5 Common Remington 1100 Problems And How To Fix Them

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Hey there, folks! I’m no stranger to the Remington 1100, and let me tell you, I’ve spent quite a bit of time with this shotgun out in the field. It’s an iconic piece, but even classics have their issues, right? 

From cycling issues to barrel problems, I’ve seen it all. And let’s not forget the occasional feeding issue and the bolt lock problem that some of you might have faced, too. Trust me, it can be frustrating. But guess what? I’ve dug deep into these issues, so you don’t have to.

So, here’s the deal. This article aims to tackle these four main Remington 1100 Problems head-on. I’ll not only break down what’s going wrong but also give you some rock-solid solutions. No more scratching your head in despair; let’s get that Remington 1100 back in top shape!

Overview of the Problems & their Solutions

Cycling IssueClean and lubricate action parts.
Barrel ProblemCheck for obstructions and ensure proper assembly.
Feeding IssueClean magazine tube, follower, and shell latch.
Bolt LockClean and lubricate bolt lock mechanism.

Top 5 Remington 1100 Problems & Solutions

1. Cycling Issue

So, you’re out there, pumped for a day of shooting, and bam—the cycling issue rears its ugly head. Trust me, I’ve been there. I’ll take a shot, pull the trigger, and nothing.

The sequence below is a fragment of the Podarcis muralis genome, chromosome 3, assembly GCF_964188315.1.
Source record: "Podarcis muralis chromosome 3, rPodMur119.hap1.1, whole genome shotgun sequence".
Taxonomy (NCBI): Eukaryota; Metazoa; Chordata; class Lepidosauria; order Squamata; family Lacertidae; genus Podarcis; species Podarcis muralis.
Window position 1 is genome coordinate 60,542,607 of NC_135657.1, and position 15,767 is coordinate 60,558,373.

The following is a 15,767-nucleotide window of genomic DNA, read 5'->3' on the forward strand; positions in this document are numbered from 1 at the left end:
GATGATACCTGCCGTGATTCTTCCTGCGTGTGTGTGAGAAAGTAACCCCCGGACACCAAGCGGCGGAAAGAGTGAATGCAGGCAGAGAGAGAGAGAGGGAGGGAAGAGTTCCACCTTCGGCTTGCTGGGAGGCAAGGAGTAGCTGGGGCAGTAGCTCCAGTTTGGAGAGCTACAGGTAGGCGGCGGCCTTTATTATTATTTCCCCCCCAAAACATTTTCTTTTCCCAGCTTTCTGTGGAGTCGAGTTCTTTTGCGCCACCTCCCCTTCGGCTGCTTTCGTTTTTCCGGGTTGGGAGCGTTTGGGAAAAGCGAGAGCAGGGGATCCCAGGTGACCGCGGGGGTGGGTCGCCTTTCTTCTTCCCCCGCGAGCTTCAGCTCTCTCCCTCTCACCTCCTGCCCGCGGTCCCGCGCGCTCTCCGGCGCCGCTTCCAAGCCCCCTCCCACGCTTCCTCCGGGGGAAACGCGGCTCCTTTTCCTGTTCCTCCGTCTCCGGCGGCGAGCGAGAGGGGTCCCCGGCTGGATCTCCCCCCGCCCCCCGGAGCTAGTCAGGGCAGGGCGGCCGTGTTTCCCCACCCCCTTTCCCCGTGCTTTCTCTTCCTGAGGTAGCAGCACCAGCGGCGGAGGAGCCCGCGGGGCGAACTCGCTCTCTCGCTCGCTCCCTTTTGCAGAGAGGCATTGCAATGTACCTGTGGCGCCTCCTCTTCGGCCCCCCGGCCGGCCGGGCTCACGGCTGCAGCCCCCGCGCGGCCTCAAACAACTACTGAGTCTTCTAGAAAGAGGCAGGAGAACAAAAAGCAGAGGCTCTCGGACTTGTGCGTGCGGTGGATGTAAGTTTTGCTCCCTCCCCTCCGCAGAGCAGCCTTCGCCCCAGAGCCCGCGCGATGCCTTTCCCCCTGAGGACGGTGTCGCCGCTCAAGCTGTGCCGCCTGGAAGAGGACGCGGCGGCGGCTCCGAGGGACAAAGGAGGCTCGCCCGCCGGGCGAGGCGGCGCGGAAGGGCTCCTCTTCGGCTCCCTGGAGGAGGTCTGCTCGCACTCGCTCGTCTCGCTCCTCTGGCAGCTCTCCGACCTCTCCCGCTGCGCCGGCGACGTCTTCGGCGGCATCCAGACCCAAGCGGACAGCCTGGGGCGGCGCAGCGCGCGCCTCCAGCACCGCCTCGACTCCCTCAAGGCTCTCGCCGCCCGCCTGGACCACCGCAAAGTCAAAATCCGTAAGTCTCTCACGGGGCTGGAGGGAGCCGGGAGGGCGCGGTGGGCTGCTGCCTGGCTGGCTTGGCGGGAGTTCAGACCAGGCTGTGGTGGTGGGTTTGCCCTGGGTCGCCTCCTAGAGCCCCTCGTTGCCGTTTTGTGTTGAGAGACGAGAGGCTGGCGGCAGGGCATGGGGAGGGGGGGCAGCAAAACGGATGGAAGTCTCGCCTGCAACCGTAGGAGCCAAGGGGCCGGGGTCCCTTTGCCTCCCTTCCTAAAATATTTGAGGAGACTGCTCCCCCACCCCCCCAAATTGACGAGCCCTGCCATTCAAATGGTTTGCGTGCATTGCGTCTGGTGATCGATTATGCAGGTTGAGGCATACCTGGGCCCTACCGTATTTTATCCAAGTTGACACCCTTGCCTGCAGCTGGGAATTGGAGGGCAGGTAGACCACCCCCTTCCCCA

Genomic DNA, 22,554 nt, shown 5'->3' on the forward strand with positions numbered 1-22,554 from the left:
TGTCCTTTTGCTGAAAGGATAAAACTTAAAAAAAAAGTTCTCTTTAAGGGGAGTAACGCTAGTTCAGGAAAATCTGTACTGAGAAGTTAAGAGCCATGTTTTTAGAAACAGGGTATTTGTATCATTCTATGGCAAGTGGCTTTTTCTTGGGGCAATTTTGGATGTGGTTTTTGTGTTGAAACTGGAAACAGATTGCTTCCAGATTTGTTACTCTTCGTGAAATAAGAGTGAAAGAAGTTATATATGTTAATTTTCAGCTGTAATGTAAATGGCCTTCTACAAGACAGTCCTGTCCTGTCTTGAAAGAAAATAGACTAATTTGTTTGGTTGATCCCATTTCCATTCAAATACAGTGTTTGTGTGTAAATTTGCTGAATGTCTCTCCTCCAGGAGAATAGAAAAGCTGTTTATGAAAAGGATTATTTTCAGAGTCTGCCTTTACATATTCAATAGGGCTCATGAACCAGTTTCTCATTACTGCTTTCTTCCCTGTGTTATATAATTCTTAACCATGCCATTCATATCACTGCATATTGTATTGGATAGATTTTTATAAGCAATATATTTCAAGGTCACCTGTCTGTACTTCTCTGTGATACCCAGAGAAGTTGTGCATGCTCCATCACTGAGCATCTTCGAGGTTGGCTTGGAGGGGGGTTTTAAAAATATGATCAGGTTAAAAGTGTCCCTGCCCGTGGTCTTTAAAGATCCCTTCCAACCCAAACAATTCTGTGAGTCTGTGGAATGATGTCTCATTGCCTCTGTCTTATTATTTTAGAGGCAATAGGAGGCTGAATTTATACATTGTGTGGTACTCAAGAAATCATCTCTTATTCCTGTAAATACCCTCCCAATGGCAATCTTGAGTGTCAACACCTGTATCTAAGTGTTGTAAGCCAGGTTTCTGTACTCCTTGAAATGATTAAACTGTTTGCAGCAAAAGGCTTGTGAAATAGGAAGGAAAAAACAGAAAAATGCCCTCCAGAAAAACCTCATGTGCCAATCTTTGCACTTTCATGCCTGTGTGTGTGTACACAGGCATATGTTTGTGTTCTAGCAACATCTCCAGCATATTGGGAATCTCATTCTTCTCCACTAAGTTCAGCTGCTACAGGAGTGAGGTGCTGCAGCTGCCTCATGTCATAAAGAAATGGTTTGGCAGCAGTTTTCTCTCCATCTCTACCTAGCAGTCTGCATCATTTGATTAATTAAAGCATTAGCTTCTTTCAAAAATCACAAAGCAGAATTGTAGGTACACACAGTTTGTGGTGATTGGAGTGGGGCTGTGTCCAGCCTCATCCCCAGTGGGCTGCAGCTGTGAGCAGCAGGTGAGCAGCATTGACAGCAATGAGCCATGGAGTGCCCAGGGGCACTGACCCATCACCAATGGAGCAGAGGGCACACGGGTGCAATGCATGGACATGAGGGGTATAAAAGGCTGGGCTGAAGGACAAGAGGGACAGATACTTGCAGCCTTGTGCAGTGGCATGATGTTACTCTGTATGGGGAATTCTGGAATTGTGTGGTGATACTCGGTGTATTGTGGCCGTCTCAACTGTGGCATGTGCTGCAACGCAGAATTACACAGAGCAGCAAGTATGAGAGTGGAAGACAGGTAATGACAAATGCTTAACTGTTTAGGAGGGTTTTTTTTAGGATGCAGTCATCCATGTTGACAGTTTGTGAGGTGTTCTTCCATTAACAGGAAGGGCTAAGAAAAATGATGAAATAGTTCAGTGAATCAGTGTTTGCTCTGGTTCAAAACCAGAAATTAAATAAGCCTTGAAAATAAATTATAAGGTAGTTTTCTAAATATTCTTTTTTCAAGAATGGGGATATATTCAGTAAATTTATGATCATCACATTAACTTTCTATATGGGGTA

The gun just wouldn’t eject the spent shell or load the next round. Talk about a letdown! It’s like the shotgun suddenly decides to take a nap right when you need it the most. 

No one likes to fumble around in the field; it totally kills the vibe. And hey, it can even be dangerous if you’re relying on the gun for safety.


Alright, enough of the problem. Let’s move on to the solution, shall we? First things first, make sure your gun is unloaded and always follow the proper safety guidelines. 

Now, in my experience, this issue often boils down to poor maintenance or low-quality ammunition. So, I took the shotgun apart and gave it a proper clean. Pay special attention to the action bars and gas ports. 

Once you’ve got everything spick and span, try using higher-quality ammo. I did exactly this, and it worked like a charm. Suddenly, the gun cycled just like it was supposed to. It’s not rocket science, just good upkeep.

2. Barrel Problem